Love relationships serve to mirror our behaviors in each other so that we can learn what we are like. We use a mirror to comb in the morning because we can’t see our own hair. Likewise, we establish a loving relationship with another person, to know our own defects and virtues and work them.
Never should a human being blame his partner for his love misfortune. Only himself is responsible for himself. If you do, you’re missing a glorious opportunity to become aware of yourself. It is equivalent to rejecting a discount coupon in the supermarket since that person, boastfully, considers himself rich and not in need of any discount (i.e. spiritually conscious making the analogy), and therefore will consider that the failure of the relationship is not in itself but out of himself, eventually, in his partner or partner.
The strength of a loving relationship is not seen by the way it falls, however, by the way it arises after the fall, not once, two or three times only, but as many times as necessary to learn the lesson proposed by the Soul of those involved.
Possible scenarios of a fall in a relationship
1. The relationship ends and the companions each follow toa relationship with a new partner and partner, but carry the inner illusions of the previous relationship to the next relationship. Thus, they generate a repetitive pattern in their relationships since whenever a problem arises in the relationship, instead of working and reflecting on themselves, they tend to go the easiest and simplest way in the short term that consists of ending the relationship without having learned the lesson or, in a more pessimistic analysis, self-convincing themselves that they knew what the lesson was and that they have already learned it.
They tend to consider themselves victims of their partner and hope in vain that the next relationship will be different just because they have changed partners or partners.
In general, they will soon be experiencing the same pattern of problem, but with a different actor/actress in their play.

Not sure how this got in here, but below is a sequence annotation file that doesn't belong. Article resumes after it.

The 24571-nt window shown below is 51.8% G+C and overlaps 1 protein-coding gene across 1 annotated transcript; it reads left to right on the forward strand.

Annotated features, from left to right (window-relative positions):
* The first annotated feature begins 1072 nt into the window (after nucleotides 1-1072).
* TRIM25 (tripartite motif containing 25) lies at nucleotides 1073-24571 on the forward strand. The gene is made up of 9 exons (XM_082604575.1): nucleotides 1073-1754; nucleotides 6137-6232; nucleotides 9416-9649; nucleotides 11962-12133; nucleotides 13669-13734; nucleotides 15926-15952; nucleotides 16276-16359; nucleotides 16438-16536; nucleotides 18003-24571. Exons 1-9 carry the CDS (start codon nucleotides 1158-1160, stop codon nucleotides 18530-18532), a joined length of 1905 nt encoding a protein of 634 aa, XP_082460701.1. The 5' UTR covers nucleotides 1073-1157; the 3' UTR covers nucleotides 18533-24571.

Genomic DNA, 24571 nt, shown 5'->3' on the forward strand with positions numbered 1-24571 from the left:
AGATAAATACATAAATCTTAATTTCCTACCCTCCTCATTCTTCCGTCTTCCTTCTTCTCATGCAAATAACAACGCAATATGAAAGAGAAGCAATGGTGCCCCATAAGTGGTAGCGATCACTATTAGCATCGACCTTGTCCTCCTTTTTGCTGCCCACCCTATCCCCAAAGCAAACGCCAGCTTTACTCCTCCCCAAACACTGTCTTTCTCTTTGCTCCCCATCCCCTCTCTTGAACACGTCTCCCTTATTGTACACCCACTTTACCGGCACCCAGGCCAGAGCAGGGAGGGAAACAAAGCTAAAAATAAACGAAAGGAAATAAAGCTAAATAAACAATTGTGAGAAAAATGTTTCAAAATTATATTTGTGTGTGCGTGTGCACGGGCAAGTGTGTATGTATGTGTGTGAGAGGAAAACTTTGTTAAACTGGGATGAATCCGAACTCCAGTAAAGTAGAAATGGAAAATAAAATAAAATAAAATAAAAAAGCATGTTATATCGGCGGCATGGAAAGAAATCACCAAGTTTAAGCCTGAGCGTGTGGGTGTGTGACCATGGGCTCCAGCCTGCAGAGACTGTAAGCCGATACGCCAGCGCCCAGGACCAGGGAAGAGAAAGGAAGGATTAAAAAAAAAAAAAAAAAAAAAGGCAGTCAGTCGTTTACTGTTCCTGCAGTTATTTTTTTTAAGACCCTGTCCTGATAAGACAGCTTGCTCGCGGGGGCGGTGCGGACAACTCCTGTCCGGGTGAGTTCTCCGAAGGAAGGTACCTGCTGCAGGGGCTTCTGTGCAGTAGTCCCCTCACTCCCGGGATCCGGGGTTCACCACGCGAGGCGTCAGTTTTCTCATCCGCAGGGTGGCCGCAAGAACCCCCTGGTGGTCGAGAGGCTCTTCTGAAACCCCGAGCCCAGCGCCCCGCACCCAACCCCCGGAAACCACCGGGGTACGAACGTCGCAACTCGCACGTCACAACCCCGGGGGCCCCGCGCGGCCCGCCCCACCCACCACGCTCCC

In this first scenario, one is too attached to his romantic convictions of what it means to be in a loving relationship as well as to his inner myths and illusions and, whenever reality threatens this self-created fiction, they end the relationship to protect them and continue to validate them. It is easily understandable that the pleasant fiction with which the human being experiences his life within his own mind is more desirable at times than reality, hence the mechanism of escape.
2. The relationship does not end, however, one or both of the actors will seek the internal representation of an external person (lover) to feed mentally and thus be able to be able to continue a relationship which, for one or both, is insufficient with regard to the satisfaction of their needs and affective aspirations.
This is how often a secret passion or relationship in the astral plane of a person committed to a lover is, paradoxically, what sustains the stability of a relationship. The mind will seek to compensate for the needs of the heart even if it has to create illusions.
However, if the relationship ends with the official partner and then begins with the lover to meet expectations, the pattern will tend to repeat itself. In a more concrete example, if the partner or partner has an official physical relationship with a person but maintains a mental relationship with another (lover, sometimes an ex-partner), when they change partners), they will need another lover. This means that the key to a successful loving relationship is not necessarily in choosing the right partner, but rather in the inner work of self-growth and buriling of one’s own moral weaknesses.
3. The relationship does not end and both partners assume full responsibility for the way it unfolds,in its positive and negative facets, adopting a proactive stance concerning their personal development, understanding in depth that any relationship will always be the mirror of its own interior.